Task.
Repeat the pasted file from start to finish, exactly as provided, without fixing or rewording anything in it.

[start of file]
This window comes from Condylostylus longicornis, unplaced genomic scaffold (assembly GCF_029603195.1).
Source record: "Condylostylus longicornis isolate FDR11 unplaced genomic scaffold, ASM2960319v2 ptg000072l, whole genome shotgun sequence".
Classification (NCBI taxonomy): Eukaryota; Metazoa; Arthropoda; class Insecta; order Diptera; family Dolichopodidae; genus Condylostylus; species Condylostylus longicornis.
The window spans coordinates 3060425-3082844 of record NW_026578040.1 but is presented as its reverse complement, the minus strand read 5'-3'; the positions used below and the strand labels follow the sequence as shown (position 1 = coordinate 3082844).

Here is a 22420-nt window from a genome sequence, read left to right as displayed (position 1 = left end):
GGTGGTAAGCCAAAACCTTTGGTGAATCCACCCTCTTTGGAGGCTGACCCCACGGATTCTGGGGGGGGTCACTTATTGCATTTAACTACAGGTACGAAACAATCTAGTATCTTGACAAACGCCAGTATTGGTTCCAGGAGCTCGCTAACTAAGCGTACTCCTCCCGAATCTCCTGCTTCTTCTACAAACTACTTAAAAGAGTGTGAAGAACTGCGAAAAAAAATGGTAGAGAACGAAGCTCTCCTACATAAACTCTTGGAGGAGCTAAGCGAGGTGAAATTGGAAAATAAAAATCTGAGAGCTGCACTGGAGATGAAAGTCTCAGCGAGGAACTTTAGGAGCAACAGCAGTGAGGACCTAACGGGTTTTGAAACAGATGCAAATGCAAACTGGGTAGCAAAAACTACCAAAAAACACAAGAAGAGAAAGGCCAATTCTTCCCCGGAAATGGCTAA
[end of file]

This window comes from Condylostylus longicornis, unplaced genomic scaffold (assembly GCF_029603195.1).
Source record: "Condylostylus longicornis isolate FDR11 unplaced genomic scaffold, ASM2960319v2 ptg000072l, whole genome shotgun sequence".
Classification (NCBI taxonomy): Eukaryota; Metazoa; Arthropoda; class Insecta; order Diptera; family Dolichopodidae; genus Condylostylus; species Condylostylus longicornis.
The window spans coordinates 3060425-3082844 of record NW_026578040.1 but is presented as its reverse complement, the minus strand read 5'-3'; the positions used below and the strand labels follow the sequence as shown (position 1 = coordinate 3082844).

Here is a 22420-nt window from a genome sequence, read left to right as displayed (position 1 = left end):
GGTGGTAAGCCAAAACCTTTGGTGAATCCACCCTCTTTGGAGGCTGACCCCACGGATTCTGGGGGGGGTCACTTATTGCATTTAACTACAGGTACGAAACAATCTAGTATCTTGACAAACGCCAGTATTGGTTCCAGGAGCTCGCTAACTAAGCGTACTCCTCCCGAATCTCCTGCTTCTTCTACAAACTACTTAAAAGAGTGTGAAGAACTGCGAAAAAAAATGGTAGAGAACGAAGCTCTCCTACATAAACTCTTGGAGGAGCTAAGCGAGGTGAAATTGGAAAATAAAAATCTGAGAGCTGCACTGGAGATGAAAGTCTCAGCGAGGAACTTTAGGAGCAACAGCAGTGAGGACCTAACGGGTTTTGAAACAGATGCAAATGCAAACTGGGTAGCAAAAACTACCAAAAAACACAAGAAGAGAAAGGCCAATTCTTCCCCGGAAATGGCTAA